36th Annual Conference
October 15-18, 2015
White Plains, NY

Magnetic Forces:
Working with Attraction and Aversion to Difference & Social Justice

 

The deadline for submitting proposals has passed. Proposals are now being reviewed.
 

 

The drama therapy community is well-positioned to thrive in a space of magnetic push and pull; our work with ambivalence permits us the understanding that divergent forces can be the catalyst for change. Addressing intersections of culture and identity, including race, class, gender identity, sexual orientation, dis/ability, national origin, language, religion, body politics, and age, often creates a polarizing tension of attraction and aversion. On one hand, we may feel deep curiosity and desire to understand identities that differ from our own, but we may fall into the trap of appropriation and exotification of “the Other.” On the other hand, we may become repulsed by difference, feeling confused, afraid, or destabilized by facing our own experiences of privilege and oppression, and avoid these conversations altogether. When we are able to challenge these polarities through authentic encounter with one another, we may be able to co-create a new space for understanding and identification to occur. This conference is an invitation not only to develop our own awareness, but also to expand our knowledge and practice, and examine the ways in which drama therapy is uniquely poised to enact social change.

Navigating a terrain of such powerful forces begins by locating the self individually and as a community. Who are we and how do we identify? What biases and assumptions do we bring to the table? How does our experience with harm- both inflicting and receiving- affect our willingness to participate in dialogue? What are the ethics of power that arise when working with people whose identities may be different from our own? How do institutional expectations and needs influence both our practice and the experience of the clients whom we serve? In our efforts to obtain justice for our clients and community, what happens when we perform roles such as the Colonizer, Benevolent Savior, Martyr, or Victim?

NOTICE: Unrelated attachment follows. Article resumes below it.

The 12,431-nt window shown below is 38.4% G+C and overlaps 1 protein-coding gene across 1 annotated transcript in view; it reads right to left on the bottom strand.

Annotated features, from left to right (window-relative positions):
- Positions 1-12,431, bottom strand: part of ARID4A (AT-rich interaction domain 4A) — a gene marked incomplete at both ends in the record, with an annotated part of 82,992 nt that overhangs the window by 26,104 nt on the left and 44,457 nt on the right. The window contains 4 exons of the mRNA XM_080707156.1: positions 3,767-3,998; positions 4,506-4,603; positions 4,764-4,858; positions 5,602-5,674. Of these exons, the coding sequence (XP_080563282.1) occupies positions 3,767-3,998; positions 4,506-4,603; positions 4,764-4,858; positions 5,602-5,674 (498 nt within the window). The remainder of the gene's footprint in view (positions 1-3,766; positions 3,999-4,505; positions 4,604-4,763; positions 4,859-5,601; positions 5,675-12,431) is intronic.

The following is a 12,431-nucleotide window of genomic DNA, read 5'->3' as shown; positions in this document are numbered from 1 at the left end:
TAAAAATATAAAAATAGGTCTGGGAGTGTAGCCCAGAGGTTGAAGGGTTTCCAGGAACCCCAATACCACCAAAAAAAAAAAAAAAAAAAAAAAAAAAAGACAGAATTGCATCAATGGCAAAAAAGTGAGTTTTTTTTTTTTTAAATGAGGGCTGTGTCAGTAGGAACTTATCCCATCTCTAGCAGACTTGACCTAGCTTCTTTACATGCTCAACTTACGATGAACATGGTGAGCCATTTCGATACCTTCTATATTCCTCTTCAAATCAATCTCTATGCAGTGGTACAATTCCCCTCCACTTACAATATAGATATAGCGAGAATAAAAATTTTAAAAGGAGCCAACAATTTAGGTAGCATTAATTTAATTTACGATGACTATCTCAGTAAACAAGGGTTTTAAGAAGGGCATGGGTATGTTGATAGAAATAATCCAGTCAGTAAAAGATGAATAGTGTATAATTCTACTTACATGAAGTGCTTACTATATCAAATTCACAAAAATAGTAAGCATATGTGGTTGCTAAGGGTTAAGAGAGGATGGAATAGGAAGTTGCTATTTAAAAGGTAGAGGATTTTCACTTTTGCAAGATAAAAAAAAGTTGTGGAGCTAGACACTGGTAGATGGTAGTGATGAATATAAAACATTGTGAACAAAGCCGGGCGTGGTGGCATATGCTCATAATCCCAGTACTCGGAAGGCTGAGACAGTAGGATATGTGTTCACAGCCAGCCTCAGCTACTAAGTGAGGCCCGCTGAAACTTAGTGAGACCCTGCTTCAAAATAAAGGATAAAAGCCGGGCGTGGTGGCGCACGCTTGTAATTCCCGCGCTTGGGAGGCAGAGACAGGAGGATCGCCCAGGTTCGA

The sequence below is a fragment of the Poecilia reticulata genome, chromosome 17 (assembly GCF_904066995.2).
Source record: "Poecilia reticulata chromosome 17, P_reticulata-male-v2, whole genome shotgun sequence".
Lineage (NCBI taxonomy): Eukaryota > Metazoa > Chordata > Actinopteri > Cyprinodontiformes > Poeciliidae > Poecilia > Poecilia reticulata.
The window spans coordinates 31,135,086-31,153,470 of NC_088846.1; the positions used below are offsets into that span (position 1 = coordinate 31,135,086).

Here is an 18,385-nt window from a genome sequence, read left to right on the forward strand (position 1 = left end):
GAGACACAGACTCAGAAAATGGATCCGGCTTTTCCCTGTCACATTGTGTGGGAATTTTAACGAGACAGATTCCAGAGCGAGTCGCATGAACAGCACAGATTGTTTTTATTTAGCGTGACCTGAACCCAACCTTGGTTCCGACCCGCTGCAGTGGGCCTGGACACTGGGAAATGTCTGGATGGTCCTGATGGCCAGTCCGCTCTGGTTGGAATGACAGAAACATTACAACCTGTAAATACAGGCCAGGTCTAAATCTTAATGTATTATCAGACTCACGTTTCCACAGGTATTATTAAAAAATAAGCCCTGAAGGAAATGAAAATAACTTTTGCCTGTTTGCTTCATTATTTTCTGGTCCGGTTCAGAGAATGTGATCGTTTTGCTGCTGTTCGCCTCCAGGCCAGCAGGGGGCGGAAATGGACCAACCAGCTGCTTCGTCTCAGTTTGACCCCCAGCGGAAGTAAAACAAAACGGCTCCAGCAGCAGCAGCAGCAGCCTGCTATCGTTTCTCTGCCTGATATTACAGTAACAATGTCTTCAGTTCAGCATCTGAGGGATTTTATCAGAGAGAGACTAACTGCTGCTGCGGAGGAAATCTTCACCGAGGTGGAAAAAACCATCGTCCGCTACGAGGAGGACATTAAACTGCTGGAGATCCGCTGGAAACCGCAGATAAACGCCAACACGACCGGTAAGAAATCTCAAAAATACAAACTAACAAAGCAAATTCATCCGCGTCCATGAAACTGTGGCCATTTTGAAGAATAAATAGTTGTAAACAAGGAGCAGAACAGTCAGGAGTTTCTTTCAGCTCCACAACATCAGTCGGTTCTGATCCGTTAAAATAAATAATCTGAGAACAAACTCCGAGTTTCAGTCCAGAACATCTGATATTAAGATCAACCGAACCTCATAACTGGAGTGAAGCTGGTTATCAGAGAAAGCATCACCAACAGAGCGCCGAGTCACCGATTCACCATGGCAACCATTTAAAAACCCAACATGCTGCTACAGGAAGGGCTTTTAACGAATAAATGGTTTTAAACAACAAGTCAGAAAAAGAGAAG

The action methods embedded in drama and improvisation have much to offer the field of social justice. What are the mechanisms through which we express and work through the strong affects of shame, guilt, anger, and fear that may emerge? As drama therapists, how can we use embodiment, metaphor, tele, expression, transformation, roles, and containment as strategies for creating a space for encounter, reflection, and performance of change? In what ways could we begin to adjust our ethics, approaches, and expectations to transform our roles to that of allies or advocates? How do the arts allow for richer expression of harm and greater possibilities for hope?

We invite proposals for presentations that focus on the awareness, knowledge, and action needed to build stronger capacities for enacting social justice in our community. Please join us for the NADTA’s 36th Annual Conference at the Crowne Plaza Hotel in White Plains, NY from October 15-18, 2015. Together we will explore the push and pull of grappling with difference, coming together to inspire change not only in those with whom we work, but also within ourselves.

If you have any questions regarding the conference, please email: 2015conferencechair@nadta.org.

“If you have come here to help me, you are wasting our time.
But if you have come because your liberation is bound up with mine, then let us work together.”
Aboriginal activist group, Queensland, 1970s

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